Ink Man Leaves Mark -- Erik CagleJuly 2001
Bob Gans is a crackpot. I say this with the utmost level of respect, in deference to his years on this earth, his service to our country during the war, his experience in the industry as founder/owner of Gans Ink, and his multitude of columns, titled Ink Stains, which have appeared in industry trade papers over the years.
But he is still a crackpot.
I not only say this with the utmost level of respect, but with also a tinge of jealousy and a huge helping of admiration. Mr. Gans recently published a book of his memoirs, "This Is It," that reveals much about the owner of the Los Angeles-based ink company—some good, some bad, all a bit to the left of center. And he packed more living in his first 30 years than some of us will in a lifetime.
For starters, ink is somewhat dull. Not a knock against the ink industry—as printing consumables go, it is no smaller in stature than paper and certainly a notch above chemicals—but it doesn't exactly rile up the blood, either.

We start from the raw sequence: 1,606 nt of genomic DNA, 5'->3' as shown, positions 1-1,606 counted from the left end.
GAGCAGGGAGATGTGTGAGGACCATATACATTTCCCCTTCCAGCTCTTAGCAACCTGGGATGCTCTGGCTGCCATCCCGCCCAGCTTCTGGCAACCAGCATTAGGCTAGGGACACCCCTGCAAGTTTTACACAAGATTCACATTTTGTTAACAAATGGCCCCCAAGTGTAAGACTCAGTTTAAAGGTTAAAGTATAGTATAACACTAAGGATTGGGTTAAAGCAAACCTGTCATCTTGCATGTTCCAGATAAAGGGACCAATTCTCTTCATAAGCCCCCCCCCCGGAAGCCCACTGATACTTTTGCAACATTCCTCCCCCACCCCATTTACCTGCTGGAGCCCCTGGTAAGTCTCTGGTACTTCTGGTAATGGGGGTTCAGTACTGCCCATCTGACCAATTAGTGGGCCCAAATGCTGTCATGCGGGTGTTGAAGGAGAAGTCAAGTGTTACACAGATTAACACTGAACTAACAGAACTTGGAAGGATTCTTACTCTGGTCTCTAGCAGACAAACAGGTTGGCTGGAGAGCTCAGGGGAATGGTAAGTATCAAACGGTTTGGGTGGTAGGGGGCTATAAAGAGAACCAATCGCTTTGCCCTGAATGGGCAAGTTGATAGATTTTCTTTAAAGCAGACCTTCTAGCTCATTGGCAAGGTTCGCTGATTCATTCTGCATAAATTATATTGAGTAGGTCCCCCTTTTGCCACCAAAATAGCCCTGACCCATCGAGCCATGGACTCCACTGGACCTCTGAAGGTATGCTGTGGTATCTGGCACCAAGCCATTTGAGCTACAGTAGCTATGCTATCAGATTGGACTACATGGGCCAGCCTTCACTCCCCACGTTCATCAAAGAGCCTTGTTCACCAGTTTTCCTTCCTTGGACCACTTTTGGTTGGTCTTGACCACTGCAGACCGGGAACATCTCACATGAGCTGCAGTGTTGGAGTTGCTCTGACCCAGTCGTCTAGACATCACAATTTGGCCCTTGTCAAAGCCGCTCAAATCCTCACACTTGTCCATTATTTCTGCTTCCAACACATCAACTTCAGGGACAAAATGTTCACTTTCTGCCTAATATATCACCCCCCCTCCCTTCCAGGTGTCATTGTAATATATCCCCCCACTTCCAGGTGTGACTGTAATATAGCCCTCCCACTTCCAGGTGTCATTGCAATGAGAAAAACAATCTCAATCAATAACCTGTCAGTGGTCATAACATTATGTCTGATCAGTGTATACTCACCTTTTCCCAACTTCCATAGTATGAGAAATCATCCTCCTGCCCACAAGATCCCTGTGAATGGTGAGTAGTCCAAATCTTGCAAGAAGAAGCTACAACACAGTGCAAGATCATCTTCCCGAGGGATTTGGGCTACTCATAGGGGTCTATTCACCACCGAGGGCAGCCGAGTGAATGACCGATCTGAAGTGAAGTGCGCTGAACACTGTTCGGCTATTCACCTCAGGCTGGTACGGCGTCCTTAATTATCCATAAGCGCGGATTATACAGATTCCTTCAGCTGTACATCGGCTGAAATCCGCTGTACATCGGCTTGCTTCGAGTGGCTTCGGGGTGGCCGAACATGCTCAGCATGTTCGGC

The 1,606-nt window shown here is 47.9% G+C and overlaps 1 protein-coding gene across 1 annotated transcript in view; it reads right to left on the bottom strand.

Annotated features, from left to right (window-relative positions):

This book isn't about ink, per se, nor is it about the printing industry specifically or in general. It is a people book, about the sometimes wonderful and titillating, occasionally horrifying and tragic, often ironic and coincidental circumstances of life that thrust us into the position we currently find ourselves in. After all, everyone has a story. Be it the manner in which he tells it or the fortunes/misfortunes that befell him, Gans' story is just a little more colorful than most. And after all, color is right up his alley.
The book picks up steam with Gans' induction into World War II and his experiences in the European theatre. His slightly loopy, but highly appreciative, view of women first comes out here—he becomes involved with women in Italy and France, and nearly marries a second Italian woman before getting shipped out for a stretch of duty that tears them apart. He warmed up to the task, before shipping out for duty, by climbing into bed with his bunkmate's girlfriend while the roomie was in the bathroom. Oops!
War can do funny things to people, I guess. Anyone who returned to the States with their bodies and heads intact must have had something on the ball, suffice to say, especially a guy who was wounded three times, even left for dead once, before returning home for good. His staying power earned him the nickname, "The Inevitable Gans."